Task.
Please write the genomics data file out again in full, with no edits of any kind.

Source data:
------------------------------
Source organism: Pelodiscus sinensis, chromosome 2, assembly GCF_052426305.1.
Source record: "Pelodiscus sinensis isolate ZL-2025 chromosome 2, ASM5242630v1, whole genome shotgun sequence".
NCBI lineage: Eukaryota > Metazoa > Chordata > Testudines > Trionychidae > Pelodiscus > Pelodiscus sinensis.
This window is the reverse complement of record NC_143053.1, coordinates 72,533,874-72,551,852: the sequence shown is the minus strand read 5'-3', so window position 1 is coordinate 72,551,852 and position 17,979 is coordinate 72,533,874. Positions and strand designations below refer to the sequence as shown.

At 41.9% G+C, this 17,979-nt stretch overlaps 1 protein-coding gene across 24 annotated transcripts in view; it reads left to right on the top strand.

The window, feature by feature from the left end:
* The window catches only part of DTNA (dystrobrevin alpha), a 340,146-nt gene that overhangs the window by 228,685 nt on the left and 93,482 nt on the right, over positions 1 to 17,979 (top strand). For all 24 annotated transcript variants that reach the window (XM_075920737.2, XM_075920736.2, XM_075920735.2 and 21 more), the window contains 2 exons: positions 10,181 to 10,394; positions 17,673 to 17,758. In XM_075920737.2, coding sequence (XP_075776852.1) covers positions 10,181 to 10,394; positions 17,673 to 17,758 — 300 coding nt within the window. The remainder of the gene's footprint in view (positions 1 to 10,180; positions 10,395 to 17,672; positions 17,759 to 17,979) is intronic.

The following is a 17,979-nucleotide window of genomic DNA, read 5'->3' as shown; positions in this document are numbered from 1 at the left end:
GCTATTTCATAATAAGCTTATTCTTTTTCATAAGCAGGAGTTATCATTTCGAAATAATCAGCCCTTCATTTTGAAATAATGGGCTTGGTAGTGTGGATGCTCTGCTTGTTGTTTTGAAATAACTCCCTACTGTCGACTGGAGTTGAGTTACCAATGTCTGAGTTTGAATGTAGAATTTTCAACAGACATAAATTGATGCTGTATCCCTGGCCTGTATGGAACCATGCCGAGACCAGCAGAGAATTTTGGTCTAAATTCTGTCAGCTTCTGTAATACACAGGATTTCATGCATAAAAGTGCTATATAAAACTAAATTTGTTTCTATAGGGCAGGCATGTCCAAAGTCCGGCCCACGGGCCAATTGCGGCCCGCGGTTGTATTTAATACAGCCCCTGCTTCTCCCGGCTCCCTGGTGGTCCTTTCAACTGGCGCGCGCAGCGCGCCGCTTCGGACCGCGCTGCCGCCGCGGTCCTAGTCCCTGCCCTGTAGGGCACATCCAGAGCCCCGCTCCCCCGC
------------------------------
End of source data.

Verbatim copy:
Source organism: Pelodiscus sinensis, chromosome 2, assembly GCF_052426305.1.
Source record: "Pelodiscus sinensis isolate ZL-2025 chromosome 2, ASM5242630v1, whole genome shotgun sequence".
NCBI lineage: Eukaryota > Metazoa > Chordata > Testudines > Trionychidae > Pelodiscus > Pelodiscus sinensis.
This window is the reverse complement of record NC_143053.1, coordinates 72,533,874-72,551,852: the sequence shown is the minus strand read 5'-3', so window position 1 is coordinate 72,551,852 and position 17,979 is coordinate 72,533,874. Positions and strand designations below refer to the sequence as shown.

At 41.9% G+C, this 17,979-nt stretch overlaps 1 protein-coding gene across 24 annotated transcripts in view; it reads left to right on the top strand.

The window, feature by feature from the left end:
* The window catches only part of DTNA (dystrobrevin alpha), a 340,146-nt gene that overhangs the window by 228,685 nt on the left and 93,482 nt on the right, over positions 1 to 17,979 (top strand). For all 24 annotated transcript variants that reach the window (XM_075920737.2, XM_075920736.2, XM_075920735.2 and 21 more), the window contains 2 exons: positions 10,181 to 10,394; positions 17,673 to 17,758. In XM_075920737.2, coding sequence (XP_075776852.1) covers positions 10,181 to 10,394; positions 17,673 to 17,758 — 300 coding nt within the window. The remainder of the gene's footprint in view (positions 1 to 10,180; positions 10,395 to 17,672; positions 17,759 to 17,979) is intronic.

The following is a 17,979-nucleotide window of genomic DNA, read 5'->3' as shown; positions in this document are numbered from 1 at the left end:
GCTATTTCATAATAAGCTTATTCTTTTTCATAAGCAGGAGTTATCATTTCGAAATAATCAGCCCTTCATTTTGAAATAATGGGCTTGGTAGTGTGGATGCTCTGCTTGTTGTTTTGAAATAACTCCCTACTGTCGACTGGAGTTGAGTTACCAATGTCTGAGTTTGAATGTAGAATTTTCAACAGACATAAATTGATGCTGTATCCCTGGCCTGTATGGAACCATGCCGAGACCAGCAGAGAATTTTGGTCTAAATTCTGTCAGCTTCTGTAATACACAGGATTTCATGCATAAAAGTGCTATATAAAACTAAATTTGTTTCTATAGGGCAGGCATGTCCAAAGTCCGGCCCACGGGCCAATTGCGGCCCGCGGTTGTATTTAATACAGCCCCTGCTTCTCCCGGCTCCCTGGTGGTCCTTTCAACTGGCGCGCGCAGCGCGCCGCTTCGGACCGCGCTGCCGCCGCGGTCCTAGTCCCTGCCCTGTAGGGCACATCCAGAGCCCCGCTCCCCCGC